M Sile RlMGl Lecture I Introduction Mike Stilman Robotics amp Intelligent Machines GT Georgia Institute of Technology 192009 The Golem Arti cial Being Uslally Follows Commands am was u 1om Century Rabbi of Prague Publ39shed in rst Golem made from d st 1847 Robot Karel caoek Czech wrimr 1921 Factory that makes ati cial people called Robots Wikipedia points out thatJosefCapek came up with the name other Historical msionaries Greek Mythology Hephaestus mechanical servants L eonardo da Vinci Humanoid Robot Knight Elektro Features Voice Command Walk ampTalk Smoke Cigarettes Blow up balloons Unimate PUMA Arms Victor Scheinman Up to 6 degrees of freedom 1937 Westinghouse Electric Corporation Seven feet tall humanoid 265 pounds 1956 First Commercial Robot George Devol Transport amp Welding for Auto Industry What makes humanoids different Anthropomorp hic Autonomous Multipurpose Futuristic Appea rance VS Function Nasa Robonaut Vecna BEAR UMass uBot H7 Univ Tokyo Digital Human Laboratory HRP2 Mike Digital Human Lab Armar Karlsruhe Monty Is Very Stable c 2007 Anybots Inc ALL RIGHTS RESERVED Fiction 0 possibly next year 0 eetures en leew te leuilei ieleea as necessary for progress 0 JekdseelesrhemewedeenelEess Fact 0 We Design and Build one Big Humanoid 0 Hands on learning 0 Teamwork and collaboration Schunk 7 DOF Light Weight Arm 20 kg Maximum Load 510 kg at reach ATI ForceTorque Sensor at Wrist CAN Interface to CurrentVelocityPosition Schunk Dexterous Hands 7 Degrees of Freedom Pressure sensors on ngers Not Yet Operational Plan Simulate robot dynamics Plan for basic functionality Estimate system requiremenis Design Build and Integrate obile base Robot torso Perception Systems Cameras Lasers Mechanical electrical and computational systerrs Develop and Implement Controls for balance Controls for arms and hands Visual and Haptic feedback systerrs Taking an active role in a major research project Hands on experience in applying software to robot development CAD Design SolidWorks AutoCAD Dynamic Simulation PhysX ODE GL Visualization Mathematics Matlab Mathematica Identifying and Purchasing Componenis based on specifications Building System Elemenis Machining smaller parts on CNC mi lathe Designing and assembling electronis Preparing larger parts for external manufacture Programming Controllers in CC on a Real Time operating system Systerrs Integration Putting all these skills together Tuesday Discuss what each group accomplished last week Resolve outstanding problems and challenges Plan activities for next week Thursday Each student presents and leads discussion on relevant research next slide As Necessary Instructor gives minitutorials on critical topics CAD Simulation MachiningElectronics Robot Controls Existing Humanoid Robot Designs Design and Control of Balancing Robots Walking Robots Control Strategies Motion Planning for Humanoid Robots 7 a Grasping Strategies Planning and Control Applying Learning Algorithms to Robot Control Force Control for Degtltterous Robots Vision ampSensing for Humanoid Robots Whole Body Motion Control We expect gt 1 class per topic but probably not more than two Applications of Humanoid Robots Lecture 19 Partially Observable MDP Mike Stilman Robotics amp Intelligent Machines GT Georgia Institute of Technology M Stilman RIMC1T 10292008 1 States 2 5177571 Actions A 01 am Rewards R r17 Warn Transition Model Pnext sl current 2 s and action a More general form of reward function Minor adjustment to previous definition Allows penalty for actions eg minimize torques Same actions in distinct states may have distinct rewards sleeping when you re full is better than when you re hungry States Rewards Transition Model Pnext sl current 2 s and action a What do we do if such a model does not exist Make one QLearning 1 Js Value of a state 1rs Optimal policy in the state Qas Value of taking an action in a state What do we do if such a model does not exist I Make one I QLearning Rule 1 Q alsi OLE r Y maxal Qt allsj 10 Q aSi o Uncertainty in the outcome ofactions o Uncertainty in sensors What is the system state L w an m wit 0 Terminology Localization State Btimation o Approaches POM DP Kalman Filter Particle Filter Originated in Operations Research General Optimization amp Management Science Drake 962 Astrom 1965 Smallwood 1973 Sondik 1978 Monahan 1982 Lovejoy 1991 Kan Johan Astrom Applied to Planning in 90s by Littman Kaelbling Cassandra Applied to Robots Koenig amp Simmons Andrew Ng V Ll M Littman L Kaelbling E 31 sn R 715123819 Transition Model States Actions A 01 Rewa rd 5 Ps la s Pnext s l current 2 s and action a States 2 1 Sn Actions A 01 am Rewards R 7quotai Transition Model Psas Pnext sl current 2 s and action a Observations Observation Function Probability of observation 0 in state s Generalization PO a 8 A belief state b is a probability distribution over MDP states Belief states have a transition model b s Psi0ab A belief state b is a probability distribution over MDP states Belief states have a transition model b s 7 Psl0ab Planning in terms of belief states is a high dimensional MDP where states are belief states POMDP is a continuous n dimensional state space Where n of MDP states Belief MDP State is a probability distribution over states of MDP M Belief MDP state State Transitions b 5 Ps l0ab Any MDP state PreVIous belief distribution Observation Action Belief MDP State is a probability distribution over states of MDP State Transitions Ps loab MDP Transition Function Observation Probability Previous Belief State Pols 51 Ps loc7 31b31 51P0l51252P51la752b52l Belief MDP State is a probability distribution over states of MDP State Transitions b 3 p3 lo7ayb Bayes Rule Pols abPs lab P0la7b Chain Rule Ps ab P0ab Ps labPab P0labPab I I PW b Pols gt251Plts imsnwsn P0lab 251 130l81lZs2 P81la7 82b82l I Belief MDP State is a probability distribution over states of MDP State Transitions 15 p5 l07 a7 1 Bayes Rule Chain Rule Pols 7 a bPs l0L7 b Pol0L7 b Pols 51 Ps loc7 31b31 51P0l51252P51la752b52l Belief MDP State is a probability distribution over states of MDP State Transitions My p3quot07a7 b Pols abPs lab Polab Pols 7 a b 51 Ps l0L7 b7 31P31l0L7 b Polab Total Probability Theorem Exercise Prove it P0ls ZS Ps la7 81b81 251 Polsll252 P31 a7 szbszl I Belief MDP State is a probability distribution over states of MDP State Transitions 15 Ps loab 7 Pols abPs lab 7 Polab P r P I P b Conditional O S zsl SW731 31 7 Independence Po a b P0l5 251 Ps la181P81lb Given 5 0 does not Pola b Depend on a b Likewise s does not Depend on b given 51 and a Belief MDP State is a probability distribution over states of MDP State Transitions 15 7 Ps loab Pols abPs lab Polab Pols ab Z351Ps loib7 31P31lab W W b Definition of b P0l8 251 P8 la7 81b81 ZSIPMSM P51la752b52 State Transition Probability in Original MDP Belief MDP State is a probability distribution over states of MDP State Transitions WSI Ps loab Pols 51 Ps l0L7 31b31 51P0l51lzszP5 la782b52l Expected Rewards of Original MDP States B bi Observations Q 017 Actions A 01 am 7071 Rewards PM 17 Z a S Transition Model b s Ps l0 a b P0l8 ZS P8la7 8W8 P0la b 39ust simpli ed notation Same as previous slide We will use a vector P1 P2 to represent a belief state bS1 P1 b82 P2 1 F 1 HH H H O Hara Rewards Ra b Z ra 55 RA17 3 2 x 71 gtlt 317 Rewards Ra b Z ra 55 s 351 RA17 31 2 x 71 x 3 17 51 9 X 3 X 76 X 3 P01A1b 305 Transmons 395 X 397 X I7I4 X 393 b s Ps oab b 52 W P0s ZS Ps a sbs Po ab Rewards Ra b Z ra 55 351 RA17 32 gtlt 71 x 3 17 bSl 7 9 X 3 X 76 X 3 P01A1b 305 Transmons 395 X 397 X I7I4 X 393 b s Psquot0ab W52 W 7 PMS ZS PS a7 SW5 P01A1b 351 305 656 7 PM W b Sl 351656 54 A2 RA2 73 1 7 31 Rewards Ra b Z ra 55 5 b s1 Ps102A173 1134 RA1 7 3 7 2 X 71 X 3 7 17 Transitions b s Psquot0ab P0s ZS Ps a7 sbs Po ab Rewards RA1 1311321 2P1 P2 2P1 17 P1 P1 1 RA2 P1P2D P1 3P2 7 P1 317 P1 7 3 7 m Rewards RA15 P1P2D RA25 P1P2D Transitions 7A1 31 POliSl 9 7A1S2 1 P01iS2 5 7A2 31 P02iSl 1 v 5 Rewards RA17P1P2 RA2P1P2 Transitions 7A1Sl2 1301131 g 7A1S2 7 1 1301132 5 7A2Sl 1 1302131 1 7A2 32 3 P02iS2 5 2P1P272P117P1P11 1D13P2P1317P1372P1 2P1P22P117P1P11 P13P2P1317P1372P1 51 P31iA 1 SlP1 PSl Ps1iA1 PP2 3131 6P2 3P1 6 P 8 9131 2P2 2 7P1 W31 Po PSliA1P1P2 3131 6P2 3131 5731 1 2P2 2 7P1 01m PlpzD OIiSIHSIiALiP 9 57 74 7 12131 Po2iA1 PleD 26 1211 Po1iA2 P1Pz 82 7 28F PO2iA2P1Pz 1828P1 PSliAl SlP1 P31iA1 S2P2 611 7 P1 iAlS2P2 1 7 P1 PS1i07a7b i81P81 P01iS Rewards W81 RA1P1P2 2P1P22P117P1P11 P0i81PS1ia7b RA2P1Pzi P13P2P1317P1372P1 P 011 b Transitions PSliA1 01 Png POliSlPSliAl P1P2P01 Al PJP2 7 1 2 9060 7 awn747121 PsuA2 P1Pz 87 7P1 54727P174 121 PS2iA2PPz 2 7P1 Ps2iA1o1 P1Pz 20 ram747 12131 Ps1iA2o1 P1P2 727 63P1827 28131 Ps2iA2o1 P1P2 1035P1827 28P1 PSliA102 PleD 06703P126 12131 P 02 A1 P1P 26 12p1 PS2iAL02VP1P2D 20 ISM25 12131 P01iA2PP2 827 28131 PSliA2VO2VP1P2D 08 07P DH 28131 P02iA2PP2 18 28p1 SZiA202PP2 1035P118 28131 Convert to MDP and then use Value Iteration How to use Value Iteration in a Continuous State Space Convert to MDP and then use Value Iteration How to use Value Iteration in a Continuous State Space RA2O 1 Wb 2 RA11 0 1 RA21 0 RA1o 1 V07 mgxlma b 7 2 PUI lMWUI H w o F39 1 1 RA1P1 le P11 RA2p le 37211 Property Value Function is Piecewise Linear amp Convex 3 Rome 11gt Vb maxRa b A Z Pb la bVb b Wb 2 RA11 0 RA1P1 le P11 1 RA2jl 0D RA27 P1 P2 3 2P1 RA1o 1 V1A1b RA1b7 0P11 0 F1 1 V1A2b RA2b7 03721 Values are Piece wise Linear amp Convex Lines or Hyperplanes Class 2 Scheduling and Teams Mike Stilman Robotics amp Intelligent Machines GT Georgia Institute of Technology M Stilman RIMC1T 192009 1 Sign up for 2 3 of the most interesting topics with initials Make a table of your initials and admin info on the back Existing Humanoid Robot Designs Asimo HRP2 Armar UMASS uBot etc A comprehensive review of existing humanoid robots What are the advantages disadvantages of different designs How are they relevant to our project Be Specific Modes of Locomotion Types of Actuators Types of Sensors System Architectures Capabilities amp Applications Best Places to Search 0 htt scholar oo lecom o httg1citeseeristgsuedu Use this tool to get GaTech Access to Papers httn39lwww lihran lanaih Incanzemhp You can look at digital archives directly by looking here 0 htt libra atechedu search databases h Example of a VERY useful digital archive i999 nm www lihran Harmh 139 n Go to the library Humanoids Lab Content Management System Central Information Resource Sections for each topic of design amp implementation Most Recent Information on Progress Relevant tools and links to resources Individual Blogs on Progress Your personal results and lessons learned Foundation of your grade for the course a eu quotth MM Mechanics what will the physical structure of the robot consist of Current set of part choices md manufacturers Links to ilppliers of parts and part manufacturers IConbact info for relevant nennie mire arison of componenls Actuation what actuators motors controllers inmrfaces does our robot need Sensors IWhat sensors could our robotuse Controls What controllers will we use IReferences on how to implement oontrolle rs Details on implementation and its relation to hardware on our project Blog Demonstrates the signi cant number of hours you re putting in to help your group and he project Helps you keep track ofwhat you ve done and the things you ve learned ou accom I E3 hieasz aaau u onsrwllh ex Ian onsplcturesgnd govl 51 w m Wu lExplana oviqnhomeylls mn be39d 02911 upli Challenges 51 Solutions what challenges did you face How id you overcome them Ilfnotovercome yet what options are you considering what are the other concepts you leaned about a 4 L lf nn ihl H help studenu Seminar Thursdays Topics for thursday discussions with abstr cts Provides links to papers for reading and slides 39om the seminar hEtTa F hm jilgsswons m quot as a amgJealquot559lvew a Abshact39containsgoalsifo presentaiion discuss on I 7 Papers 2 3 papers for each discussion Uploa d papers to CMS Easy access for39class at archiving IAdditional spaoe for forumrstyle discussion Order Parts 39 Implement Controls Initial Design amp Sim Implement Comp Elec amp Sensing lntegrate l1 l2 3 l4 5 l6 7 l8 9 l10 11 12l13 14l15l Complete Design amp Manufacture 5 Teams of 3 Students Responsibilities will change over time Grading is individual teams can change over time Space Welcome to the Humanoids Lab Central Watering Hole Additional Space for Robot Base ampTorso in RIM Center Meet with your groups anywhere Pick a group leader 7 In charge of oretrrbuthg the Workbad aho responswb e for achwevwng goa s Everyone Shou d Cmt bute 7 Use what you know Experiment to learn what you don39t Contact other grouDS to orecues how to make progess together and get the moat receht hto oh what thev ve eamed Write Up Results to the CMS mm 1 39 39 MS Surf Web Experiment for examp e r sav vou haven t used some software a Make a goa for you5ef to demon or make somethhg a Do the tutorwa a w to make rt fa m agah get he p Am s hn mu 1 Miami Lecture 21 Linear Control Mike Stilman Robotics ampIntelligent Machines GT Georgia Institute of Technology M Sniman RIMGD 1152005 1 Nick Maltin amp Neil What is a Dynamic System A system whose variables are timedependent Inputs and Outputs vary with time How can we describe a dynamic system Inputoutput differential equations Freebody diagran39s Statevariable matrix Transfer functions Block diagran39s State Variable Form i mm in State Variable Form mibdc f iaif 0 bio State Variable Form iiwwm State Variable Form 3 3 3 State Variable Form 2ng State Variable Form 039 0 1 a 0 939 5 1 939 2 9r 1 J J J 1kgm2 b 1Nms 9 5rad nnsmnn rad 6 a me 5 b 1 9T de erpwier b Kd KP KP 707 107 10 Jar J 39 b r b 1 a 70 a 7pr far 11 Kd KP KP J0 J0 JaJar a 5 me s Lecture 12 IK amp Robot Arm Planning Mike Stilman Robotics amp Intelligent Machines GT Georgia Institute of Technology M Stilman RIMGT 9262008 1 KUKA Industrial Arm KAWADA HRPZ UMAN U Mass Sony N30 0 Robot Con guration Spaoe Robot Joint Space 0 Robot Kinematics Mapping from joint angles to link positions where is this 0 Robot Con guration Spaoe Robot Joint Space H 0 Robot Kinematics Mapping from joint angles to link positions l where is this 0 Robot Con guration Spaoe Robot Joint Space 0 Robot Kinematics Mapping from joint angles to link positions where is this T3 TQTngT Robot Kinematics Mapping 1mm luim anglesln link Positions AKA Why do we need to know where the links are Because that39s all that really matters Where is my hand Where is my elbow Where is my oenter of mass Where are my eyes etc Because obstacles and constraints are in world ooordinats 0 Con guration State Space De ned by robotjoint values 0 Start State Current robotjoint values 0 Actions Displacements to robotjoints Are we done Con guration State Space De ned by robotjoint values Start State Current robotjoint values Actions Displacements to robotjoints Still to do GOAL SI39ATE Goals are rarely speci ed in joint ooordinates a I ac Ions How do we compute joint space obstacles o FonNard Kinematics Mapping from joint angles to link positions Inverse Kinematics Mapping from link positions to joint angles Goals are de ned in world ooordinates not joints coordinates Now given x3 and y3 solve for 91 and 92 1 C12 0 903 l1C1 12012 Last tune T3 512 0 13 l1S1 lzs12 Now given x3 and y3 solve for 01 and 92 Equations are nonlinear lots of Trig C12 512 I101 12012 x3 llcl 12012 0 7 Last tune T3 7 862 662 l15112512 gs 151 125 Multiple Solutions Not always possible to find closed form solution Infinite Solutions Very fast and numerically stable No general solution Each solution applies to a particular robot or class of robots Requires algebraicgeometric intuition Possible for robots with simple kinematics Robots with simple kinematics 6 DOF has closed form IK if either Three consecutive revolute axes intersect at a common point Three consecutive revolute axes are parallel to t Spherical WrIst rIS en er Wrist position not affected by 3 joints PUMA SMe 6 DOF Robot 305 p and R xg yg zg Goal PG and R PW PG d6zg Goal PG and RE X9 yg PW Do d6zg Forward kinematics for RN 0510 s O 7c O T391 0 1 0 0 Tim 0 O O l 515 of a 1 27 5152a TS TITQTS 5S Z J 51523 75152g 2g O 11251 S 53 11251 2 53 ES 0 mm 0 0 l O 0 0101202 agvzs 51a2c2 agczg mm agszg 1 1353 1353 Goal PG and R PW PG 616 52g 415 51 am agvza 51 751m in 51a252ag52g 52g 0 52 aasza Tg T31 ng 1 01 atan2PWy7PWx or 01 atanmpwwpwa Tr Goal PG and RE PW PG d6zy c g 415 51 01a252a3523 1202 agvza 2g 01 TOTOT1T2 515 751ng 751 51 a 1 2 a 523 52g 0 91 atau ywwpwz or 01 atau2ywwpvvz7r 12 a3 pr 13 1 7 2112113 00503 Goal PG and R2 PW PG 7 d6zg 51523 51523 51 T0T1T2 51023 75152g 1 2 a7 52 1202 Ham 701 51a2v2 13523 252 agszg 1 91 ata LVWyJVz 0r 91 atszWyaFvVz 7r pr 11 11 7 21213 00503 12 13 2 2 2 2 2 C PWx PWy pWZ 12 13 3 53 iql 6 p 2112113 W 03 atan2337 Cg Goat pa and RE x9 yg z PW Do d6zg 01023 70mg 51 0101202 agvza To T0T1T2 51023 75mg 701 51a202aavzg s 7 1 2 s 7 E 0 52g 2g 0 91 ata hvwwpwgc 0r 91 FILEDZWWyapvVz 7r 03 magma E 7P3V2P3VyP3Vz 7237a 3 2a ag 2 17 12 1303wZ 7 awn113w p vy 2 a2 1303 I Janay 1383pr C2 11 23 23 273 23 27 02 atan2527 62 Goal PG and RE Given R2 R3 RgTROG From Forward Kinematics C4C5C6 7 3436 7C4C536 7 34C6 C435 n 3 R2 s4C5C6 C436 734C536 C4C6 3435 mg 32 a 735C6 35 36 C5 nZ 32 a2 C4C5C6 7 3436 7C4C536 7 34C6 C435 n 3 R2 7 s4C5C6 C436 734C536 C4C6 3435 n1 3 735C5 3536 C5 nZ sz 05 E 07 7T atan ai7 a 646566 7 3436 7646536 7 3466 C435 n 3 R2 346566 C436 7346536 C466 3435 mg 32 a 73566 3536 nZ 32 12 95 E 07 77 atan ag7 1 Goat pa and RE x9 yg z 545556 3436 545536 3456 C435 n 3 1 R27 346566C436 734C536C466 3435 n1 3 a C5 nZ 32 az 056077T 04 atan2aa 3 05 atan2ai2ag27az Goal PG and RG x9 yg zg 949596 5456 949556 5496 54 9596 l 9456 549556 l 9496 i 596 5556 05 6 070 95 e 770 atan2aa atan27a 741 atan2 415392 413241 atan27 115332 413241 atan2s 772 atan275n o Dif cult to nd solution amp it does not always exist 0 Placs constraints on robot construction 0 The solution is very fast ALTERNATIVE 0 Differential Kinematiis 91 92 69 What is the robot Jacobian 673 6z 2 6zquot 69 69 69f Mannvan aw L9 6amp9 992 29 Matrix of Partial Derivatives of 2 5 669 666 669 Kinematics wrt each Joint variable 69 692 5 1 5 1 691 692 69 What is the robot Jacobian 6191 6 Menu7671 1 1 in 991 992 23 Matrix of Partial Derivatives of j Z 6 6 Kinematics wrt each omt variable 6 9z 6 9 if Why is it useful 5x 5x 561 E 661 E Workspace velocity Joint VeIOCity 5 1 291 292 3 What is the robot Jacobian 673 6z 2 6zquot 69 69 6h Mannvan aw Lu m g9 g9 69 Matrix of Partial Derivatives of 5 2 59 6m 6m 6w Kinematics wrt each 10int variable 69 692 Why is it useful 7 6t 7 661 626 Sac 661 9 612 512 Z10112012 3391 T3 512 C12 118112812 ll 2 0 0 1 61 Sac 590 561 562 451 12512 42512 1161 12612 12612 Algebraic Interpretation of Jacobian J01 Jan Z t t t JR 1 0 prlsmatlc Jomt Jo z x 005 1101 12012 130123 ye 1181 12812 138123 Xi y Z P z t t t t JR 0 prlsmatlcjomt 70 z X P P revolute joint Z 1151 12512 135123 1101 12012 130123 0 0quot 1101 12012 130123 J 0 X 1151 12512 135123 1 0 0 0 1 1151 12512 135123 1 1101 12012 130123 0 0 0 1 2512 135123 12012 130123 0 0 1 6 ye 0 0 1 1101 12012 130123 1131 12312 133123 1101 12012 130123 1101 X 115112512135123 1151 0 To Xi y Z P 0 0 0 1 J JPI Jpn 701 Jan Z JP 0 Jot Z X P 7p Z 1151 12512 135123 1101 12012 130123 J 0 0 1 prismatic joint revolute joint 42512 135123 12012 130123 0 0 1 131 M 435123 130123 0 0 0 1 005 1101 12012 130123 ye 1181 12812 138123 110112012 130123 1151 12512 135123 0 X1 1 Simulate a small displacement A t for each joint Observe A and place its value into J Less accurate more time oonsuming metimes the only option Workspaoe goal How do we get a joint spaoe goal Assuming 6 DOFancl J is full rank 0 Iterate until convergenoe Workspaoe goal How do we get a joint spaoe goal Assuming 6 DOFancl J is full rank Aq 17le o Iterate until convergenoe Otherwise Still Possible PseudoInverse ampVan39anls J JTJJT 1 0 Generally applicable to nDOF kinematics 0 Many existing implementations o Slower and unstable around singularities Yes goals for manipulators are really that complicated Imagine what it takes to represent obstacles l 4 939 r L39 r 7 7i But does this remind you of anything if Hint follow the gradient Oussama Khatib 86 Uaq Urq Uq Uaq J ancc Thanks to H Choset J Lee GHageramp ZDodds for icsl 22 Lecture 9 Motion Planning for Navigation Mike Stilman Robotics amp Intelligent Machines GT Georgia Institute of Technology M Stilman RIMC1T 9172008 1 local environment knowledge amp global goal Robot can tell the distance smell the goal Otherwise local sensing of walls B Q Reasonable World Finite obstacles in finite space Workspace is bounded Mi 51mm Completeness is Desirable Optimality is Desirable Early Motion Planning Algorithm Nodes share an edge if they are within line of sight A points in free space are within sight of at least one node Completeness does not always require complexity Bug Algorithms achieve global completeness with local planning Bug Algorithms are not Optimal Visibility Graphs are Optimal I Completeness What are the assumptions Bug Algorithms Finite Obstacles in Finite Space Visibility Graph Completeness What are the assumptions Bug Algorithms Finite Obstacles in Finite Space Visibility Graph Polygonal Obstacles I Completeness What are the assumptions Bug Algorithms Finite Obstacles in Finite Space Visibility Graph Polygonal Obstacles Optimality What is the metric Visibility Graph Euclidian Distance Traveled Provable The optimal path in this graph is the shortest plan Finding an optimal solution Uniform Cost Search A Search Mi limm 1976 Tomas Lozano Perez MS Thesis LAMA The design of a mechanical Assembly System The assembly problem is seen as the problem of achieving a certain set of geometrical constraints between basic objects while avoiding unwanted collisions 1979 Tomas Lozano Perez Visibility Graphs 1980 Tomas Lozano Perez Spatial Planning A Con guration Space Approach Most common interpretation of path planning A configuration is a set of parameters that de ne the robot geometry in the world How many parameters TWO XY A configuration is a set of parameters that de ne the robot geometry in the world Plan in Parameter Space Space Dimension 2 Configuration Space Transform Minkowski Sum A configuration is a set of parameters that de ne the robot geometry in the world Plan in Parameter Space Space Dimension 2 Configuration Space Transform Configuration Space Transform with Rotation 2 Con guration Space Transform with Rotation 3D Con guration Space E One Slice where 9 is fixed A39 4 m0 mnm Set of vertices v1 vn For each vertex vi For each vertex vj test whether edge vivj is collision free Set of vertices v1 vn For each vertex v For each vertex vj test whether edge vivj is collision free Collision test for each edge echeck if vi Vj intersects e On Test Edges On Obstacle Edges OnZ Tests Method 2 Plane Sweep For each vertex vi 1 Sort vertices by angle I Method 2 Plane Sweep For each vertex vi 1 Sort vertices by angle 2 Test visibility in order of angle Keep a list of active edges Method 2 Plane Sweep For each vertex vi 1 Sort vertices by angle 2 Test visibility in order of angle Keep a list of active edges Test only active collisions Method 2 Plane Sweep For each vertex vi 1 Sort vertices by angle 2 Test visibility in order of angle Keep a list of active edges Test only active collisions V5 Update Edge List Remove nished edges Add started edges Method 2 Plane Sweep For each vertex vi 1 Sort vertices by angle 2 Test visibility in order of angle Keep a list of active edges Test only active collisions Update Edge List 0 Remove nished edges 0 Add started edges Method 2 Plane Sweep For each vertex vi 1 Sort vertices by angle 2 Test visibility in order of angle Keep a list of active edges Test only active collisions V5 Update Edge List 0 Remove nished edgesH 0 Add started edges Method 2 Plane Sweep For each vertex vi 1 Sort vertices by angle 2 Test visibility in order of angle Keep a list of active edges Test only active collisions Update Edge List 0 Remove nished edges 0 Add started edges Method 2 Plane Sweep For each vertex vi 1 Sort vertices by angle 2 Test visibility in order of angle Keep a list of active edges Test only active collisions V5 Update Edge List 0 Remove nished edges 0 Add started edges Method 2 Plane Sweep For each vertex vi 1 Sort vertices by angle 2 Test visibility in order of angle Keep a list of active edges Test only active collisions Update Edge List v6 0 Remove nished edges 4 V3 0 Add started edges Method 2 Plane Sweep For each vertex vi 1 Sort vertices by angle 2 Test visibility in order of angle Keep a list of active edges Test only active collisions V5 Update Edge List 0 Remove nished edges 0 Add started edges Method 2 Plane Sweep For each vertex vi 1 Sort vertices by angle On On log n 2 Test visibility in order of angle Keep a list of active edges Test only active collisions V5 Update Edge List v6 0 Remove nished edges V4 0 Add started edges Necessary edges Edge between Reflex Vertices Reflex Inner Angle gt 7r Necessary edges Edge between Reflex Vertices Reflex Inner Angle gt 7r Bitangent Lines Connects two Reflex Vertices Does not poke into interior Add the start and goal to the graph Search Cost Distance along edge 0lEl M Visibility Graphs are complete Yes Assuming Polygonal Obstacles Visibility Graphs are optimal Yes Metric Distance Traveled Drawbacks Polygonal Environments W1 imam q Drawbacks Polygonal Environments Zero Distance to Obstacles Lets color this space How would you distribute the continuous space into 4 colors Space Coloring Associate each point with the area closest to it Boundaries have maximum distance to points Gregory Voronoi 18681908 student of Andrey Markov sound familiar Extending to polygonal objects 0 Features ofan obstacle are vertices and edges 0 A roadan edge must be between some pair of features 0 edge edge vertex vertex vertex edge Extending to polygonal objects 0 Features ofan obstacle are vertices and edges 0 A roadan edge must be between some pair of features 0 0n Algorithm Computes amp Intersects these curves o On log n edge 7 edge vertexr vertex vertex 7 edge Online Diagram Generation Locate two nearest features and move to midpoint Online Diagram Generation Locate two nearest obstacles and move to midpoint Continue along GVG edge until meet point 21 Online Diagram Generation Locate two nearest obstacles and move to midpoint Continue along GVG edge until meet point Detect new GVG edges Select one to explore and continue Online Diagram Generation Locate two nearest obstacles and move to midpoint Continue along GVG edge until meet point Detect new GVG edges Select one to explore and continue Detect boundary points and cycles 22 Brushfire GVG Generation 0 Start with an empty grid with obstacles 1 23 Brushfire GVG Generation Wavefront Start with an empty grid with obstacles 1 Expand all cells i to i1 If a cell is expanded twice label as a GVG edge and do not egtltpand further Brushfire GVG Generation Wavefront Start with an empty grid with obstacles 1 Expand all cells i to i1 If a cell is expanded twice label as a GVG edge and do not egtltpand further 24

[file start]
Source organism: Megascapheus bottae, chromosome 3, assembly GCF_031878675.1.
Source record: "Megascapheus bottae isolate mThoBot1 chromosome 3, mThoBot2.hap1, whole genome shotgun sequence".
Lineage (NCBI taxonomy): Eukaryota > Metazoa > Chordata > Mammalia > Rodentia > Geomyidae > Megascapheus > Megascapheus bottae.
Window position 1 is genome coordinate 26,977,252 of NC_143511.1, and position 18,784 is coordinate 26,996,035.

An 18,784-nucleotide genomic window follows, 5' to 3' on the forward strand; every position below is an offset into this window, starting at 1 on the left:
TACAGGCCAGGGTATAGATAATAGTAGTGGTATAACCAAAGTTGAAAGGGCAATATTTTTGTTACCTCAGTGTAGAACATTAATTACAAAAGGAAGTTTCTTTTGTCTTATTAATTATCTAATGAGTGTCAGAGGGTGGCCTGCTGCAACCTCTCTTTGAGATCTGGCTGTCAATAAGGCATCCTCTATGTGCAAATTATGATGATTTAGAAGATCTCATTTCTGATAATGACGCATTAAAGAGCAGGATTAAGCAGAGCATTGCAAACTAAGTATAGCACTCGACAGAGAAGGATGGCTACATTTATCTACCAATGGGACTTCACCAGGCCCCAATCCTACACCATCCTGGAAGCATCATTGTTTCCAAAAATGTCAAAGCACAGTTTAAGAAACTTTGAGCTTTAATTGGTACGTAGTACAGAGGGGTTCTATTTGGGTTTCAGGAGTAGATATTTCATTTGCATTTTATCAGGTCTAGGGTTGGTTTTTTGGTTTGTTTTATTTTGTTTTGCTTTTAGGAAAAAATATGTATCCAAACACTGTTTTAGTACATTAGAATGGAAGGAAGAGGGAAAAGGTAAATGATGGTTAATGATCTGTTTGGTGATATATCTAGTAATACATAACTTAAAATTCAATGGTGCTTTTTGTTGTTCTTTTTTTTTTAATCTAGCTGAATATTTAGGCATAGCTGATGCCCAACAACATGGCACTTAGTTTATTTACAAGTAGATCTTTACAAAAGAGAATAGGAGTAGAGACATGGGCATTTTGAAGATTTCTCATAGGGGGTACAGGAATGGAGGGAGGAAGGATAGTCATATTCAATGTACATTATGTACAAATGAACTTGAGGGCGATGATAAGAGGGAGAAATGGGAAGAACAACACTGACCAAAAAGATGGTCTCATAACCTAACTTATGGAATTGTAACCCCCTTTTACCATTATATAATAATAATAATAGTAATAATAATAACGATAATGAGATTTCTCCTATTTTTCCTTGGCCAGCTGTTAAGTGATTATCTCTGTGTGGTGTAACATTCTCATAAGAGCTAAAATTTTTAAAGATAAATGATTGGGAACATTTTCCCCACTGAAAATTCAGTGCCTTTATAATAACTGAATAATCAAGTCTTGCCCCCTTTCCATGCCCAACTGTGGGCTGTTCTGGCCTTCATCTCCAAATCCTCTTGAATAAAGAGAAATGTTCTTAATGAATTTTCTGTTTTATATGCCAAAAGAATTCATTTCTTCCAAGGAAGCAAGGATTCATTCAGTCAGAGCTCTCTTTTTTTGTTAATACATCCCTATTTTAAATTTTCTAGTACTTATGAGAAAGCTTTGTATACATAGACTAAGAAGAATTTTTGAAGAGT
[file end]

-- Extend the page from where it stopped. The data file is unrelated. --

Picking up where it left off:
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#### STUDYSOUP REFUND POLICY

StudySoup has more than 1 million course-specific study resources to help students study smarter. If you’re having trouble finding what you’re looking for, our customer support team can help you find what you need! Feel free to contact them here: support@studysoup.com

Recurring Subscriptions: If you have canceled your recurring subscription on the day of renewal and have not downloaded any documents, you may request a refund by submitting an email to support@studysoup.com

Satisfaction Guarantee: If you’re not satisfied with your subscription, you can contact us for further help. Contact must be made within 3 business days of your subscription purchase and your refund request will be subject for review.

Please Note: Refunds can never be provided more than 30 days after the initial purchase date regardless of your activity on the site.